Migrate or Die
Roping off and conserving large swaths of tropical forests around the world is critical in the battle against global warming. These forests, with their lung-like virtues, absorb and store tons of greenhouse gas emissions annually. They also cycle massive amounts of water that generate clouds that produce worldwide weather patterns, which helps to regulate global temperatures.
But the reality of rising temperatures in our warmest climates is that tropical forests must move to survive, as I reported here last September. As Feeley, Goldsmith and their Andes research colleagues have established, tree and plant migration in species reproduction is vital to the survival of tropical forests (which is vital to the survival of the planet). These species exist in narrow temperature ranges; if they don’t move, they face dieback or extinction from a climate that is rapidly becoming inhospitable where they stand.
As tropical forests migrate, of course, the enormous biodiversity they harbor – plants, birds, animals, and insects, or all the things that make a forest a forest – must be able to migrate as well. This is the appeal of habitat corridors. It recognizes that preserved areas fixed in place are bound to degrade if they can’t move. The Woods Hole maps are trying to say: if you choose these particular paths, you get the double benefit of some species-migration potential along with vegetation-covered land that can assist in sequestering carbon emissions. Right this way, please.
“Corridors for climate mitigation and for species migration don’t necessary go hand in hand,” said Jantz of Woods Hole, “but they will align in many cases, especially where vegetation carbon stocks cross broad climatic gradients that connect lowland and highland habitats.”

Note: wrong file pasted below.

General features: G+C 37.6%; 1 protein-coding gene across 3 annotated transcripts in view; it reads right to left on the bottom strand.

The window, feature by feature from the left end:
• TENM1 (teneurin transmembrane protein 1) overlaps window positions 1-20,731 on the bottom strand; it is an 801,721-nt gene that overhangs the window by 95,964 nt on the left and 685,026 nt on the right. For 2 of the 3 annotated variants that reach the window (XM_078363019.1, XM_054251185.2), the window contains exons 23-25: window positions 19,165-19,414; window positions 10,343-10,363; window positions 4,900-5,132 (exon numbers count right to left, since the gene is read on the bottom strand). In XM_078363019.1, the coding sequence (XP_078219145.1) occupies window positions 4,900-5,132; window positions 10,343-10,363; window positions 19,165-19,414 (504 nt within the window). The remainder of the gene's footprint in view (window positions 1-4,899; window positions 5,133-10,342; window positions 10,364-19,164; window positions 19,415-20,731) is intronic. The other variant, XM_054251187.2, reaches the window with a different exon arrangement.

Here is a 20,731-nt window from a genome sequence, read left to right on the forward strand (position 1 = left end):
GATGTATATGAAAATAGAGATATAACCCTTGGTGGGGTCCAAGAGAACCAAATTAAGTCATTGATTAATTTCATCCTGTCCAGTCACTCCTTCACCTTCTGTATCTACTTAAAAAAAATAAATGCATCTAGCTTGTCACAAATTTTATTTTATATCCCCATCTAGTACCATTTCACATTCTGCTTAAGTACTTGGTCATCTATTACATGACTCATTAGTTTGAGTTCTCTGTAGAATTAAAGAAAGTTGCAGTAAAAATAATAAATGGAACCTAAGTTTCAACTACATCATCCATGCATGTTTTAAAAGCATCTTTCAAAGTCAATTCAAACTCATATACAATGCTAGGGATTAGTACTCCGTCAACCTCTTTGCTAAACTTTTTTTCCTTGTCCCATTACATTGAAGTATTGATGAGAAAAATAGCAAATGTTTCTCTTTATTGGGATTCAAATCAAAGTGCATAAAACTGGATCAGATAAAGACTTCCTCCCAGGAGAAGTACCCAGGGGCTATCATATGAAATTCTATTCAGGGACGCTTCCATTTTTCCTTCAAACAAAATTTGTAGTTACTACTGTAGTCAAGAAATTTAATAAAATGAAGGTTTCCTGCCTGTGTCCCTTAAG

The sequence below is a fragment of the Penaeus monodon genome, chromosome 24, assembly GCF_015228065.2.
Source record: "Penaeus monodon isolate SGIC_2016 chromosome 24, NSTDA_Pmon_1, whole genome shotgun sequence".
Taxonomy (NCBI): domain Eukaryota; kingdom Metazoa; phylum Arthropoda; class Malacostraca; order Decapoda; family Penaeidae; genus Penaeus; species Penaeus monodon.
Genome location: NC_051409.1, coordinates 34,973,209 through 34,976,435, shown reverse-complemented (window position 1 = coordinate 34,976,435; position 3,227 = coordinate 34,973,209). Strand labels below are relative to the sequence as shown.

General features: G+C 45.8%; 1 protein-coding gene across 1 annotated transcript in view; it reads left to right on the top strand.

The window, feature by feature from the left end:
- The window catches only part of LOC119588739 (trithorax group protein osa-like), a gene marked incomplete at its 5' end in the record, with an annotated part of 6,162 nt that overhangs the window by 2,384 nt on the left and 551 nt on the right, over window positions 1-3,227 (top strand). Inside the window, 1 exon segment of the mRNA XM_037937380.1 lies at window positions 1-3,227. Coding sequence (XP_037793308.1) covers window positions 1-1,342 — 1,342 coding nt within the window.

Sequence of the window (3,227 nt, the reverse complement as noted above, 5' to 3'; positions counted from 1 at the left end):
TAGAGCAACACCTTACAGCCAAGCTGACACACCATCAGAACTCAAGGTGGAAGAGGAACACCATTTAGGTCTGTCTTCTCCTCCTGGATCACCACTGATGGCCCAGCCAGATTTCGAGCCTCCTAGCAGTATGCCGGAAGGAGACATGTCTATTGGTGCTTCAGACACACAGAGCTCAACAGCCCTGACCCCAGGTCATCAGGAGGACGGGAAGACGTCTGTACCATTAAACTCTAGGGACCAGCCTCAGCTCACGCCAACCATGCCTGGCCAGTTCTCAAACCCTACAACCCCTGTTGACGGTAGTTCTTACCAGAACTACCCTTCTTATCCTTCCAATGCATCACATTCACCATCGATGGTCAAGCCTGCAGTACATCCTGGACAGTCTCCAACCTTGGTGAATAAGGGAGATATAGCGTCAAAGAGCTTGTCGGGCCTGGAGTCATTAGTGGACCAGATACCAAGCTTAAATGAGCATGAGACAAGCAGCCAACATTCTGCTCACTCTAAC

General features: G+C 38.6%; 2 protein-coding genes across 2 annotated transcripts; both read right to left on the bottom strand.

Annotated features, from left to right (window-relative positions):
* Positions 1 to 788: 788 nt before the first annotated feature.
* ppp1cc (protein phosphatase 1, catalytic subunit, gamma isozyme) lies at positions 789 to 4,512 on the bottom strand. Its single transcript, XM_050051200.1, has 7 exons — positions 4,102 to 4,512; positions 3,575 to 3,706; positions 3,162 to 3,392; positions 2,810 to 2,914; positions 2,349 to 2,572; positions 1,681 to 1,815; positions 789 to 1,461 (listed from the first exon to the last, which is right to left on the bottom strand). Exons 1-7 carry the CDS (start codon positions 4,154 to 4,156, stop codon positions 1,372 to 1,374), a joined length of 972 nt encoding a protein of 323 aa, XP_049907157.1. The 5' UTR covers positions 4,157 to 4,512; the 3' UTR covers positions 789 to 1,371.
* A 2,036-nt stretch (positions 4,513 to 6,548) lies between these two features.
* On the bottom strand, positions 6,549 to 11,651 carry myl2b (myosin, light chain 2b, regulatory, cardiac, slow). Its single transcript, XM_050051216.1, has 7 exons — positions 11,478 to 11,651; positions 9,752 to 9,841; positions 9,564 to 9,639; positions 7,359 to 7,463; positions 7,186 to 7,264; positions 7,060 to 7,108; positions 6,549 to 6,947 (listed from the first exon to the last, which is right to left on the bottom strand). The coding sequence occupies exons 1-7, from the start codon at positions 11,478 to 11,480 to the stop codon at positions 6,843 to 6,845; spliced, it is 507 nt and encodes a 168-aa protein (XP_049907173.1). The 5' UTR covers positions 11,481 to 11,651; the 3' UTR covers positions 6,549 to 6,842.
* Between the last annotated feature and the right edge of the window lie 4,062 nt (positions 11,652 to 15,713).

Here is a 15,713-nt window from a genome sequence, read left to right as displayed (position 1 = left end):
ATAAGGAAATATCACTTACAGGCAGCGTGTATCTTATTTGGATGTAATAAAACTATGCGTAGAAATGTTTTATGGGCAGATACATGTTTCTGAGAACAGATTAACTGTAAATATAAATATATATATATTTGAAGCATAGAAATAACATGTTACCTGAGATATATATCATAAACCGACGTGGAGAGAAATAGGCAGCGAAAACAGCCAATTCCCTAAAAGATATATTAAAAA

Barriers and Limitations
All this sounds good in theory, and it is a credible start to advancing the corridor-habitat discussion. But there are more than a few barriers and limitations.
Some Woods Hole-recommended corridors, for example, cross private lands that won’t likely be made available for conservation, posing a challenge to the scale necessary to make an impact. Some corridors connect such dissimilar habits – a savanna habitat, for example, connecting to a forest through a swamp – that species migration is unlikely. And while connecting lowland and highland habits is crucial, as the research notes, there is a lack of protected highland areas in the tropics.
That said, it seems possible that the Woods Hole corridor maps could become quickly useful to NGOs such at the World Wildlife Fund and Amazon Conservation Association that are already working on corridor initiatives in the Amazon basin. Could the maps provide the basis that such NGOs need to hash out land-use policies with national governments working on climate-mitigation agreements? That’s the hope. The Woods Hole findings will be presented at the next round global climate talks in Lima, Peru, in December.
“Given the available data, our initial focus is on integrated climate mitigation and preservation,” Jantz said. “Longer term, species will have to move with temperatures and precipitation. We don’t include those factors this time.”
Goetz, at Woods Hole, added, “That’s where we want to go with the next phase of the project. We want to integrate animal tracking data to see the needs of forest species. We know there are ways of integrating climate information and the effects of climate patterns. We hope to capture additional co-benefits in future research.”